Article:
Archive for the ‘R.O.G.E.R.’ Category

Fishing Cactus will Present R.O.G.E.R at Games for Health in Boston!

Tuesday, April 19th, 2011

Great news! We’ve been invited to present our Kinect Serious game, R.O.G.E.R at the cognitive and emotional health track at the Games beyond entertainment week 2011 in Boston on May 19th!

It will be the occasion to share our experience on the project, talk about our relationship with the therapists and the Microsoft Innovation Center, and why not, find investors to support the rest of the project!

R.O.G.E.R In Game Demo

Tuesday, December 28th, 2010

Hi there,

As you all know, our Kinect Serious game R.O.G.E.R has made quite a name for itself, we thought it would be a nice idea to show you a little bit how it looks inside the game.

It’s quite simple, patients are asked to fill their luggage for a specific destination (Sun, mountain,…). The Therapists are able to follow their moves and actions in the environment and try to get a feeling of any problem that may arise (spatial awareness, logic, rationality,…)

We hope this will give a good enough feedback to the therapists so they may not have to take patients to “test” appartments to see if their mental abilities are still accurate enough to let them live by themselves.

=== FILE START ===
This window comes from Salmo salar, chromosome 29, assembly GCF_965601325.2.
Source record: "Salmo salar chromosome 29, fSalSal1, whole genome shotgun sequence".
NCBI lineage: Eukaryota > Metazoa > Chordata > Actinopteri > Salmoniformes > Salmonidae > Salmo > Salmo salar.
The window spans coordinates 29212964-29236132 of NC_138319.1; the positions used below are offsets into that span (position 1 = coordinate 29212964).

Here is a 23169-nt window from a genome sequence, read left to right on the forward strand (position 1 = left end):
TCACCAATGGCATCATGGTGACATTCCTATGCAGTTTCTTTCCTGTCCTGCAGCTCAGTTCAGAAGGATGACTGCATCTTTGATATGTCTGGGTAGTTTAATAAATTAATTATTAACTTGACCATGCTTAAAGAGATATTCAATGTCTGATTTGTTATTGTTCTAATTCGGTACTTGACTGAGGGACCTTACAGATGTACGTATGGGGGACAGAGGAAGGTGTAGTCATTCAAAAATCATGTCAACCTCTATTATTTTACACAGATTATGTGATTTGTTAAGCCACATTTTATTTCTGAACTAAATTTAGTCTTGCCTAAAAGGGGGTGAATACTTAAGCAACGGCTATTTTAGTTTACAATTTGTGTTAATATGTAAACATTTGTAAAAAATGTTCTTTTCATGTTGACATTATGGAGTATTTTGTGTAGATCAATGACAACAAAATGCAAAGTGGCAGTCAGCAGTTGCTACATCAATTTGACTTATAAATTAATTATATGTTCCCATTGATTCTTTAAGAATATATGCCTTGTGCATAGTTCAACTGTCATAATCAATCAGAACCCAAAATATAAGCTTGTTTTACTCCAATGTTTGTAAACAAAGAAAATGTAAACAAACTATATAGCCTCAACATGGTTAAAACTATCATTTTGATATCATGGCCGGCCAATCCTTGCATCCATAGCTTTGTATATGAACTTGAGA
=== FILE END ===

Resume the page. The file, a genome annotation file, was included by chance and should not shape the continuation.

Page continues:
Kinect for Medical and Healthcare Apps

Monday, November 22nd, 2010

Just to confirm what Fishing Cactus started with R.O.G.E.R project using Kinect. Here is an interesting discussion on

In discussions with researchers, developers, and customers, they report at least four broad areas of health/medicine within which technologies like Kinect can be applied:

(1) Physical therapy and rehabilitation: As described above, your device can verify who you are, measure what you’re doing, and connect you to your doctor(s) in various ways. There are probably positive effects of this technology on medical conditions that we can’t quite envision yet; One early “success story” in this regard involves Kinect and child autism.

(2) Telemedicine: There are many ways in which medicine can be performed remotely using something like Kinect. Features like the ability to interface with other video chat platforms like Windows Live Messenger allow general hands-free communications while walking around a room – or even the outdoors.

(3) Medical training and education: Everyone knows that doctors go through lots of instruction before they become “doctors.” Technology like Xbox and Kinect can be used not just for remote learning, but also to display virtual human patients that are interacted with through motion-sensing. Virtual teachers can take students through a digital gross anatomy course (no formaldahyde, either).

(4) Neurocogitive and psychological practices: Whether it’s the ability to visualize and analyze brain images taken through Functional Magnetic Resonance Imaging (fMRI), or to perform group psychological therapy with some people with the counselor in person and some remote, there are immense possibilities here.

Full article can be found at the following URL: